It had been 15 months since Matt Shoemaker last pitched at Angel Stadium, in a game in which the home team used Yunel Escobar as its cleanup batter.
It had been awhile indeed for Shoemaker, with two forearm surgeries in the interim, setting free a compressed nerve and repairing a torn tendon.
For an Angels team desperate for starting pitchers that can stay off the disabled list, the report card Friday appeared more discouraging than encouraging.
The box score was fine. Shoemaker took the defeat in the Angels’ 5-0 loss to the Seattle Mariners, but he struck out eight, walked none and endured two errors in his 42/3 innings.
No, the concern became evident in the fifth inning, when an athletic trainer rushed to see Shoemaker. His first two fastballs that inning registered 88 and 89 mph. His fastballs in the first two innings ranged from 92 to 94 mph, in the next two innings from 90 to 93 mph.
Shoemaker had averaged 91.6 mph on his fastball this season, according to Fangraphs.
He remained in the game and pitched to three more batters.
Angels manager Mike Scioscia said the velocity decline might have been a mechanical issue but did not indicate an injury.
“That’s a relief,” Scioscia said.
Shoemaker suspected he might have tired during a long fourth inning but said he had absolutely no concern about injury and no tests planned.
“Everything’s all good,” he said.
A sharp drop in velocity during a game can indicate an injury. In his last game, Shohei Ohtani lost about 5 mph on his fastball from one inning to the next. The Angels removed him, in what turned out to be his last start before doctors recommended Tommy John surgery.
There has been no shortage of independent orthopedists willing to predict Ohtani can return to the Angels’ lineup next season.
Ohtani will not be able to pitch until the 2020 season, as he recovers from Tommy John surgery, but orthopedists have noted that position players can return from the procedure in about six months, which could allow him to have the procedure done at the end of the season and reclaim his place in the lineup on opening day.
However, the Angels are unlikely to let Ohtani hit if doing so might delay his pitching rehabilitation. Billy Eppler, the Angels’ general manager, said there is no way to know if Ohtani can return to hitting as soon as infielders and outfielders can.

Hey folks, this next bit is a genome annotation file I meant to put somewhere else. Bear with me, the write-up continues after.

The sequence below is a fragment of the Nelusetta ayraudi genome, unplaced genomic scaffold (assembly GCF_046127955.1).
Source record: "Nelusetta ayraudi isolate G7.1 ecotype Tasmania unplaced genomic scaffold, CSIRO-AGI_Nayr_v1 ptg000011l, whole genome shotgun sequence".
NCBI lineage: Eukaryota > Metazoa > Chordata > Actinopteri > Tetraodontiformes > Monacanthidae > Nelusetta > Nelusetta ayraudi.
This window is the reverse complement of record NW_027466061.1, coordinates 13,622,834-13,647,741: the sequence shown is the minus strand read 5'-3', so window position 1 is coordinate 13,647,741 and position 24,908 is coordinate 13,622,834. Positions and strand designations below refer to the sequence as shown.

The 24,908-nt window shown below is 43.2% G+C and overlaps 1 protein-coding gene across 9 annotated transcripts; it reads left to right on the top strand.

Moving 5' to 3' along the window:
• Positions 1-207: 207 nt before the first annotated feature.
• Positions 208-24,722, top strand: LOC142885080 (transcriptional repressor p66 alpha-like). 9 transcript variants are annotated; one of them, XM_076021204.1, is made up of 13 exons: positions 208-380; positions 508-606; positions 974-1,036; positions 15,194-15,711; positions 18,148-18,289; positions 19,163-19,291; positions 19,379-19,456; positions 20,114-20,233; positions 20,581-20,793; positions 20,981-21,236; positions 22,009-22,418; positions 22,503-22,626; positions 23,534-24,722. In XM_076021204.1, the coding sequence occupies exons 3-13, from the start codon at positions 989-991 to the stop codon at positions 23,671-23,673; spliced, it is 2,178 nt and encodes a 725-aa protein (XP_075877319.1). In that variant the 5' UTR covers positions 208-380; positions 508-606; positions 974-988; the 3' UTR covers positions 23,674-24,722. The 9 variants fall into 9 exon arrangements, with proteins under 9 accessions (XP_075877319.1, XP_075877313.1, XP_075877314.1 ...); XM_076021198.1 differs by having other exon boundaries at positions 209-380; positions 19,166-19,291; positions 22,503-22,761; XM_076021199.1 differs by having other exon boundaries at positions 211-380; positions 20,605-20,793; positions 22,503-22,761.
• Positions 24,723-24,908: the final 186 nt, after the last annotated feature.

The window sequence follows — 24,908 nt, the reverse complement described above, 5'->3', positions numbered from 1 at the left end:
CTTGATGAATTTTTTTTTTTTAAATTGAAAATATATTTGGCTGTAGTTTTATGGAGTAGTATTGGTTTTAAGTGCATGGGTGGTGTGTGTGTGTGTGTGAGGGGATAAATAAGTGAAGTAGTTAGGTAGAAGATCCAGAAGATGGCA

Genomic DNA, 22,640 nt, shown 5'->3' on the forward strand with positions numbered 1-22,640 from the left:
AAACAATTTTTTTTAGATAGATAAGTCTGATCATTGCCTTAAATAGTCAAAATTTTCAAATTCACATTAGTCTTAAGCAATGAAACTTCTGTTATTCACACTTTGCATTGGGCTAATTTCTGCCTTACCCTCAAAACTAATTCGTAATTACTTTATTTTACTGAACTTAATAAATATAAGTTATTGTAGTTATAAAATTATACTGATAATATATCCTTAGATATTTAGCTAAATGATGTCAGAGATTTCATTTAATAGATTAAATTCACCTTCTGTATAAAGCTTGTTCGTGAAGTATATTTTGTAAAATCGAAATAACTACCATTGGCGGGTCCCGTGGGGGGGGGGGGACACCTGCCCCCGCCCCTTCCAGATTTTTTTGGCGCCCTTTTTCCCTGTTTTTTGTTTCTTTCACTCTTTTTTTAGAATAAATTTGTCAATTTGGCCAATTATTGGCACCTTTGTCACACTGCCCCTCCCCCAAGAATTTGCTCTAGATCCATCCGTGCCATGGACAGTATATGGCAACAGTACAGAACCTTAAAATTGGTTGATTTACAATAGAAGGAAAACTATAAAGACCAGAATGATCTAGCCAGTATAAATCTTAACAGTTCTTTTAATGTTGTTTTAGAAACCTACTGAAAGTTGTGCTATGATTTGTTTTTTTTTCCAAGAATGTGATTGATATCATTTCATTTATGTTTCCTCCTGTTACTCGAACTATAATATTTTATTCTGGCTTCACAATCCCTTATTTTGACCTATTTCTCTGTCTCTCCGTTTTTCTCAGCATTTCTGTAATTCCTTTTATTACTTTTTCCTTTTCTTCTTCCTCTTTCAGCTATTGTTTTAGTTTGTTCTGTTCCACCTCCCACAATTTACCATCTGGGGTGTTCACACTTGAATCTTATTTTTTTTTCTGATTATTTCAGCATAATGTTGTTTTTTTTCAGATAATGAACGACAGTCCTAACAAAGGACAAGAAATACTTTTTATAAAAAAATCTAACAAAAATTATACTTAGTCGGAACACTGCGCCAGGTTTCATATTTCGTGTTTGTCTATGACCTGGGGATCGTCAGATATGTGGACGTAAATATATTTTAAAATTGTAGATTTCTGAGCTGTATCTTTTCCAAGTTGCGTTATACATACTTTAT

“Their arm doesn’t throw 100 mph,” Eppler said. “There’s not going to be a precedent. It’s a completely unique case.”
Last coach standing
When Scioscia assembled his first coaching staff, he invited Alfredo Griffin to join. Now, as Scioscia is expected to retire after 19 years as the Angels’ manager, Griffin is the one coach who has served on each of his coaching staffs.
Griffin played a huge role in the Angels’ lone World Series championship. In 2001, as the Angels got off to a slow start and wondered whether to replace Benji Gil at shortstop, Griffin was the man who identified the solution, in an unimposing utility infielder the Angels had claimed on waivers.
“That was a big controversy in my career, the worst I ever had in 19 years as a coach with the Angels,” Griffin said Friday. “Nobody knew who David Eckstein was.”
Scioscia had asked Griffin for suggestions on whom the Angels could get to replace Gil.
“We have the player we need in house,” Griffin told Scioscia.
“Who?” Scioscia said.
“David Eckstein,” Griffin said.
“Are you serious?” Scioscia said.
Eckstein finished fourth in American League rookie of the year voting that year, then emerged as a catalyst on the Angels’ 2002 championship team.
He batted .293 in 2002, scored 107 runs, stole 21 bases, led the league in sacrifice bunts and times hit by pitch, and ranked among the top 10 in singles, triples, sacrifice flies, hardest to strike out, and wins above replacement (WAR) among position players.
“It turned out pretty good,” Griffin said.
Griffin, 60, said he would be delighted to remain on the Angels’ coaching staff when Scioscia leaves, if invited by Eppler and whoever the new manager might be.
“I could stay here forever,” Griffin said.